War

December 3, 2009

My heart is breaking.  My president has ordered 30,000 men and women to Afghanistan.  They will kill and be killed there.  This is not all they will, do, I understand.  But there is no denying that there will be tremendous suffering.

I am not a politically inclined person.  I try.  I make a concentrated effort to keep myself informed about local and global issues, particularly those connected to human rights.  I understand that to be a citizen of this world requires the continuous cultivation of awareness and willingness to engage in community, with the intention of making a positive difference.  But it is a challenge for me to drag myself out of the contemplative realms where I am so comfortable and into the messy human condition where the games that are played are incomprehensible to me.  I do not understand the rules.

I can, however,  feel when the rules are being broken, when core values are violated and basic human dignity trampled.  This emotional energy enables me to overcome my resistance and rise up in defense of the defenseless.  Without this felt response, I am paralyzed.  This is why contemporary “sacred activist” Andrew Harvey speaks of the necessity of “following your heartbreak.”  Accessing that place inside that viscerally aches for the pain of the world can be the best guide for finding a path to be of service.

The other night as my husband and I sat listening to Barak Obama’s speech on NPR, I burst into tears when the Commander-in-Chief announced his decision to send a surge of troops to Afghanistan.  I knew it was coming, but when I heard those words it was as if he had plunged a dagger into my own heart.  And the more he justified it with his eloquent rational explanations, the more I cried.  This is a man I had campaigned for with all my energy.  I supported him because I felt he shared my vision of a non-violent solution to the violence in this world.  I felt betrayed.  Logically, I was almost persuaded.  Spiritually, I was unequivocally outraged.

As I watched myself having this emotional meltdown, I inquired about where this response might be coming from.  Then I remembered what it was like to grow up during the Vietnam era in an actively anti-war family.  My mother was a folk singer.  My lullabies were protest songs (which I sang in turn to my own children 20 years later).  I shared these memories with my husband after Obama’s speech, and sang him one of the ballads that had branded my heart most deeply:

“Last night I had the strangest dream I ever dreamed before / I dreamed the world had all agreed to put an end to war… I dreamed I saw a mighty room filled with women and men / and the papers they were signing said they’d never fight again… And when the papers were all signed and a million copies made / they all joined hands and bowed their heads and grateful prayers were prayed… While the people in the streets below were dancing round and round and swords and guns and uniforms were scattered on the ground.”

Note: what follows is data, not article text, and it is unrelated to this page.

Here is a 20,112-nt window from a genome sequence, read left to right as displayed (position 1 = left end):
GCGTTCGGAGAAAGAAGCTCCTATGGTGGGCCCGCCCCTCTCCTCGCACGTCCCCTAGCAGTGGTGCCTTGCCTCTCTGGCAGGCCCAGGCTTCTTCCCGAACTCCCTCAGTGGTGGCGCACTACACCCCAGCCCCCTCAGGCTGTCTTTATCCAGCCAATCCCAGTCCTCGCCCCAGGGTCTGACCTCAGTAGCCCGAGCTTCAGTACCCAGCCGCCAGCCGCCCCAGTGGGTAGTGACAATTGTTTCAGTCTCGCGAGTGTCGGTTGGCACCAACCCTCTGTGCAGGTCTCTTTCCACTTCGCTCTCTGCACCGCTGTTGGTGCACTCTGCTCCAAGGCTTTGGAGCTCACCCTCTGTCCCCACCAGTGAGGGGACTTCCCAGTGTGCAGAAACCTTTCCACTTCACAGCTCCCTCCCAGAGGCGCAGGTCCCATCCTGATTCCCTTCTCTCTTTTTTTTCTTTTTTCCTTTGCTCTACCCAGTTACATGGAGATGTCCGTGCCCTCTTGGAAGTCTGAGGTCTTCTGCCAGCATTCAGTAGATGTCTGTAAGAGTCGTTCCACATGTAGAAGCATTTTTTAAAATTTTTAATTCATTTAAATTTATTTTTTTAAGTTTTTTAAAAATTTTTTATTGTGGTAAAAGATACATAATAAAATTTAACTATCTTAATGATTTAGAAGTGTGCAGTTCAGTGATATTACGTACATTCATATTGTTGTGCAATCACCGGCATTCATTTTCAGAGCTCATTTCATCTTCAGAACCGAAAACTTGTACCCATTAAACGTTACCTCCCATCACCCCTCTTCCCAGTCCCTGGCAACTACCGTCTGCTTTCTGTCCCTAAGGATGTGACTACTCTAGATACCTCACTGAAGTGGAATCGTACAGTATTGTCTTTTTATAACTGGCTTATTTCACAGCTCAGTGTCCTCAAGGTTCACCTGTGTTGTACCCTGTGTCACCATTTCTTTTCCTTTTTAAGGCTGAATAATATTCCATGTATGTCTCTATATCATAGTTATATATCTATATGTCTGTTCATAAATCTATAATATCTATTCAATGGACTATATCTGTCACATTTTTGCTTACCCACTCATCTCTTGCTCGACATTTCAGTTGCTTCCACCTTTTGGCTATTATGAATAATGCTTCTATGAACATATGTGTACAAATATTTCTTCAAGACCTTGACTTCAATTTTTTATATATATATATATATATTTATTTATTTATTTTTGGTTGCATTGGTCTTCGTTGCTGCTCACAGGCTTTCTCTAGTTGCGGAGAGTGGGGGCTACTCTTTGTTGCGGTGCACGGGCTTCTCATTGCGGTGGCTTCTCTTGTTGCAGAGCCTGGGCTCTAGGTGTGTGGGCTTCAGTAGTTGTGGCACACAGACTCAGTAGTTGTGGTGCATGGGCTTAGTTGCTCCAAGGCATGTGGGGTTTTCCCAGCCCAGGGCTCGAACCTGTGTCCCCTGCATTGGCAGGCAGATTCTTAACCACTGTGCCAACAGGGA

Why do I remember every line of that song?  Because my mother sang it to me with such passion.  Because the charcoal drawings she made in her basement studio were of brown-skinned fathers holding their napalm burnt children in their arms, taken from front page photographs in the New York Times.  And  also because at the same time that American teenagers and Vietnamese families were dying in a war that made no sense, my own brother was fighting a heroic battle against the tumor that was invading his ten-year-old brain, and he was losing.

Later that night, when I tried to sing my husband another song I loved from my counter-culture childhood, this one from Don McLean’s American Pie album, I could not get through it:

“The grave that they dug him had flowers gathered from the hillsides in bright summer colors / and the brown earth bleached white at the edge of his gravestone / he is gone… When the wars of our nation did beckon / a man barely twenty did answer the call / proud of the trust that he placed in our nation / he is gone / but eternity knows him and knows what he’s done… And the rain fell like pearls on the leaves of the flowers / leaving brown muddy clay where the earth had been dry / and deep in the trench he waited for hours / as he held to his rifle and prayed not to die… But the silence of night was shattered by fire / as guns and grenades blasted sharp through the air / one after another his comrades were slaughtered / a morgue of marines / alone standing there… He crouched ever lower, ever lower in fear / they can’t let me die / they can’t let me die here / I’ll cover myself with the mud and the earth / I’ll cover myself / I know I’m not brave / the earth, the earth, the earth is my grave…”